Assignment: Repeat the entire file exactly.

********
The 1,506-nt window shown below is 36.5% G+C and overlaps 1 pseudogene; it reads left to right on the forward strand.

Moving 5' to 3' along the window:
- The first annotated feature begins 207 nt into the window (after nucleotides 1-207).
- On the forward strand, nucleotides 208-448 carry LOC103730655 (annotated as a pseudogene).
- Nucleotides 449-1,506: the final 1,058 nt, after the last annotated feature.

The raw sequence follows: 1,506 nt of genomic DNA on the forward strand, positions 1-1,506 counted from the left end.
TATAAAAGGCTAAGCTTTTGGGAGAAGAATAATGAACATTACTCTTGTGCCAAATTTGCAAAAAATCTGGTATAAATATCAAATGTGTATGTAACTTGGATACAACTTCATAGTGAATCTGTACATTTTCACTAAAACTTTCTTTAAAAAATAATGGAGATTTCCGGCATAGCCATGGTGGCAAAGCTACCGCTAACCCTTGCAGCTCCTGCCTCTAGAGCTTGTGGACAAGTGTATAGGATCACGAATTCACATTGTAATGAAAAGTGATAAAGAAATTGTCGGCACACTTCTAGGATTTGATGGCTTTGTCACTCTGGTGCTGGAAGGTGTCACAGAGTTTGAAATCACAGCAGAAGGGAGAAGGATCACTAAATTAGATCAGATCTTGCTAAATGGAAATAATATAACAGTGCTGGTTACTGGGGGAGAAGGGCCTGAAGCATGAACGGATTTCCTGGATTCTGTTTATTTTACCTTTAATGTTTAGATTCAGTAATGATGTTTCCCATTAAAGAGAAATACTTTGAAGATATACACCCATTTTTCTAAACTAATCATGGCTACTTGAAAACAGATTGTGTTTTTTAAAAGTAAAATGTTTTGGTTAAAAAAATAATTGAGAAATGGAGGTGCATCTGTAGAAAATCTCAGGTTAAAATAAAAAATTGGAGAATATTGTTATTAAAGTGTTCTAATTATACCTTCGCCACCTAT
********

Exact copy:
The 1,506-nt window shown below is 36.5% G+C and overlaps 1 pseudogene; it reads left to right on the forward strand.

Moving 5' to 3' along the window:
- The first annotated feature begins 207 nt into the window (after nucleotides 1-207).
- On the forward strand, nucleotides 208-448 carry LOC103730655 (annotated as a pseudogene).
- Nucleotides 449-1,506: the final 1,058 nt, after the last annotated feature.

The raw sequence follows: 1,506 nt of genomic DNA on the forward strand, positions 1-1,506 counted from the left end.
TATAAAAGGCTAAGCTTTTGGGAGAAGAATAATGAACATTACTCTTGTGCCAAATTTGCAAAAAATCTGGTATAAATATCAAATGTGTATGTAACTTGGATACAACTTCATAGTGAATCTGTACATTTTCACTAAAACTTTCTTTAAAAAATAATGGAGATTTCCGGCATAGCCATGGTGGCAAAGCTACCGCTAACCCTTGCAGCTCCTGCCTCTAGAGCTTGTGGACAAGTGTATAGGATCACGAATTCACATTGTAATGAAAAGTGATAAAGAAATTGTCGGCACACTTCTAGGATTTGATGGCTTTGTCACTCTGGTGCTGGAAGGTGTCACAGAGTTTGAAATCACAGCAGAAGGGAGAAGGATCACTAAATTAGATCAGATCTTGCTAAATGGAAATAATATAACAGTGCTGGTTACTGGGGGAGAAGGGCCTGAAGCATGAACGGATTTCCTGGATTCTGTTTATTTTACCTTTAATGTTTAGATTCAGTAATGATGTTTCCCATTAAAGAGAAATACTTTGAAGATATACACCCATTTTTCTAAACTAATCATGGCTACTTGAAAACAGATTGTGTTTTTTAAAAGTAAAATGTTTTGGTTAAAAAAATAATTGAGAAATGGAGGTGCATCTGTAGAAAATCTCAGGTTAAAATAAAAAATTGGAGAATATTGTTATTAAAGTGTTCTAATTATACCTTCGCCACCTAT